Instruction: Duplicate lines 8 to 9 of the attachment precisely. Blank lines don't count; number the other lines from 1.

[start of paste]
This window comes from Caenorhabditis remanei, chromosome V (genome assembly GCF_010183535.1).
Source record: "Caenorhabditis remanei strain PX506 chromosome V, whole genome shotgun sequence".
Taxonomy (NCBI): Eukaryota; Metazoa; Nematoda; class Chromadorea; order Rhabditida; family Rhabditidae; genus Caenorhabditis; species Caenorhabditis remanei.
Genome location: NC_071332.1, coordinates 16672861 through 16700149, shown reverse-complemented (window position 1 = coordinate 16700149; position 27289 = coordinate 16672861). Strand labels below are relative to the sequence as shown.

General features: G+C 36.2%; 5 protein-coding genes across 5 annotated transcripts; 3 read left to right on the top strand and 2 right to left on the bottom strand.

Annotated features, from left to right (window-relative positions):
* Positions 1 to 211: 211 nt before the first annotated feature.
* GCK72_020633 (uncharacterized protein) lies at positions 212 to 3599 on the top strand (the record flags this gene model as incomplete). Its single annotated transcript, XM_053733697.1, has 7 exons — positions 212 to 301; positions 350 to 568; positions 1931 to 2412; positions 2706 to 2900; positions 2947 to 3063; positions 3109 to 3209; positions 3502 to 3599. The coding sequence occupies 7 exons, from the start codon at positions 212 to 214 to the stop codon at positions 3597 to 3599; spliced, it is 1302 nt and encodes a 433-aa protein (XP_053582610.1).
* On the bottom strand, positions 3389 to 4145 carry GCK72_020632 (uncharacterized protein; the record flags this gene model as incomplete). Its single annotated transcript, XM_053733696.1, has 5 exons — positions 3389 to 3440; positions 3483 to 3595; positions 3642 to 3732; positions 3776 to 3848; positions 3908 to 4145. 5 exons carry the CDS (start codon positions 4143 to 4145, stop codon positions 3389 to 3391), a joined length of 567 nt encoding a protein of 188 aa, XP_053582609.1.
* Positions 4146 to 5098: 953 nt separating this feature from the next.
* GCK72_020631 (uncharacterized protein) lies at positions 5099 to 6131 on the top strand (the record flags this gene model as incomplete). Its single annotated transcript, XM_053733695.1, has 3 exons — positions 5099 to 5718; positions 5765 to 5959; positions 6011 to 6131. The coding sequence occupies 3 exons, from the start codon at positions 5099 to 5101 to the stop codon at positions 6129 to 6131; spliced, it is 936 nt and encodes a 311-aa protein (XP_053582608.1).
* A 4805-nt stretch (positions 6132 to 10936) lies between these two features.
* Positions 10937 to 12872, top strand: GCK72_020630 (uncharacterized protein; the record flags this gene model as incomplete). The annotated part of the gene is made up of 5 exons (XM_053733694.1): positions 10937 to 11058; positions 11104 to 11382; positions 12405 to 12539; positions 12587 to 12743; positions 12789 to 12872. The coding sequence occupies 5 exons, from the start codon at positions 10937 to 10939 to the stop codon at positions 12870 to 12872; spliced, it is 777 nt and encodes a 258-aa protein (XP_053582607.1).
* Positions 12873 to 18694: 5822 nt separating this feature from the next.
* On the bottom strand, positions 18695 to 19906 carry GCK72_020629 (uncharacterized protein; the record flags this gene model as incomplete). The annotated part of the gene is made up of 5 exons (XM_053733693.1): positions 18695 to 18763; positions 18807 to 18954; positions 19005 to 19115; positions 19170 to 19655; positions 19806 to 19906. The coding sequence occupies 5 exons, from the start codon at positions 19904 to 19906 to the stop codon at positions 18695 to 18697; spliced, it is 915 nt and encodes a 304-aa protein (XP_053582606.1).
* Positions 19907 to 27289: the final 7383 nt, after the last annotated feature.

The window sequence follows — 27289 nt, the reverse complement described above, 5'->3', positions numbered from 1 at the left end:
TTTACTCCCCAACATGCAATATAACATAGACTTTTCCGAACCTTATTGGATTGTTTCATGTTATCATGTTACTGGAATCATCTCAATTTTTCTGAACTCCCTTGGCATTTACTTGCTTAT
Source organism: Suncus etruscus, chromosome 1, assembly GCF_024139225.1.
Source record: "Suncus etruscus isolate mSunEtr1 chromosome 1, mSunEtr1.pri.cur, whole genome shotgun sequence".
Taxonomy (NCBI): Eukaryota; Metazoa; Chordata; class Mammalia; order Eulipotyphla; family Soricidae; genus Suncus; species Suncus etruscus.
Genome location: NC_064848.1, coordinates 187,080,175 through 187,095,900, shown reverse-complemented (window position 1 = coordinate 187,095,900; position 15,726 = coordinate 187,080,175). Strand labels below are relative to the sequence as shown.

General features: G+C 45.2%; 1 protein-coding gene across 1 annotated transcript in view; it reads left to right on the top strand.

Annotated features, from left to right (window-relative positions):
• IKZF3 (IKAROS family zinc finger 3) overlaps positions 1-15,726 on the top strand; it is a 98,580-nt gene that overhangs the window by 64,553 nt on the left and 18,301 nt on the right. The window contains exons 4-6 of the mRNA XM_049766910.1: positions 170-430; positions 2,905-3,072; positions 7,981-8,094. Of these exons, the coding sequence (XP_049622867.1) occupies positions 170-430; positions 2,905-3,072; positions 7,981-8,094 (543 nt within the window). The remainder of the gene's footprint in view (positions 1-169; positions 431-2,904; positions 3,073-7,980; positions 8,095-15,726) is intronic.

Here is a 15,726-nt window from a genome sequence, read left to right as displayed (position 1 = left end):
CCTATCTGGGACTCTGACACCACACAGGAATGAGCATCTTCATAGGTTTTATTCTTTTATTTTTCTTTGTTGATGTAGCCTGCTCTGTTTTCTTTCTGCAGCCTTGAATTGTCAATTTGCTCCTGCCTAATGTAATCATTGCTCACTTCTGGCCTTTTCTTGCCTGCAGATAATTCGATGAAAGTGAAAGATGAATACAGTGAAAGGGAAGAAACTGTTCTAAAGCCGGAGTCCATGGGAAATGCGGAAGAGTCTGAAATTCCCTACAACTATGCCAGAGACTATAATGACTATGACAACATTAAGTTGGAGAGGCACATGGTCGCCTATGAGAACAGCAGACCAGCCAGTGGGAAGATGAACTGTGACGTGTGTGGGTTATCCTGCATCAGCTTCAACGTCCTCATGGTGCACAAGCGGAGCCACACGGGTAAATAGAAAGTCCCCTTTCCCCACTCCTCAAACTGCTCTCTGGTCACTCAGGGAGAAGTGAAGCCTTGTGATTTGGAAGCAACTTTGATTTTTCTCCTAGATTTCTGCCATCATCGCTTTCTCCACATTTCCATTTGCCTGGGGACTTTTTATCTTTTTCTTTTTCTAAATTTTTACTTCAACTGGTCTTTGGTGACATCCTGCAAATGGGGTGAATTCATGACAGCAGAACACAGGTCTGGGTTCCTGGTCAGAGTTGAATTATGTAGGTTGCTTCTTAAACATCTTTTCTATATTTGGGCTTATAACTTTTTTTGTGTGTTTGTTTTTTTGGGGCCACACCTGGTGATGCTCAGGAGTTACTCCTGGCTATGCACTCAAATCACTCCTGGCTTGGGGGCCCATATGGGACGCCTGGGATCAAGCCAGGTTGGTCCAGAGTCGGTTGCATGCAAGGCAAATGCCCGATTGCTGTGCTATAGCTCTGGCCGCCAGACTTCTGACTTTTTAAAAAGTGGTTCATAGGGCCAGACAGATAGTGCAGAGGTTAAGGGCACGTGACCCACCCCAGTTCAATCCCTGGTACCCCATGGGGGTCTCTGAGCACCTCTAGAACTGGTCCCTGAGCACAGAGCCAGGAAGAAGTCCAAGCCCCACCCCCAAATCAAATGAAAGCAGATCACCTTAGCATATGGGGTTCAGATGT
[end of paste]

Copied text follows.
* GCK72_020633 (uncharacterized protein) lies at positions 212 to 3599 on the top strand (the record flags this gene model as incomplete). Its single annotated transcript, XM_053733697.1, has 7 exons — positions 212 to 301; positions 350 to 568; positions 1931 to 2412; positions 2706 to 2900; positions 2947 to 3063; positions 3109 to 3209; positions 3502 to 3599. The coding sequence occupies 7 exons, from the start codon at positions 212 to 214 to the stop codon at positions 3597 to 3599; spliced, it is 1302 nt and encodes a 433-aa protein (XP_053582610.1).
* On the bottom strand, positions 3389 to 4145 carry GCK72_020632 (uncharacterized protein; the record flags this gene model as incomplete). Its single annotated transcript, XM_053733696.1, has 5 exons — positions 3389 to 3440; positions 3483 to 3595; positions 3642 to 3732; positions 3776 to 3848; positions 3908 to 4145. 5 exons carry the CDS (start codon positions 4143 to 4145, stop codon positions 3389 to 3391), a joined length of 567 nt encoding a protein of 188 aa, XP_053582609.1.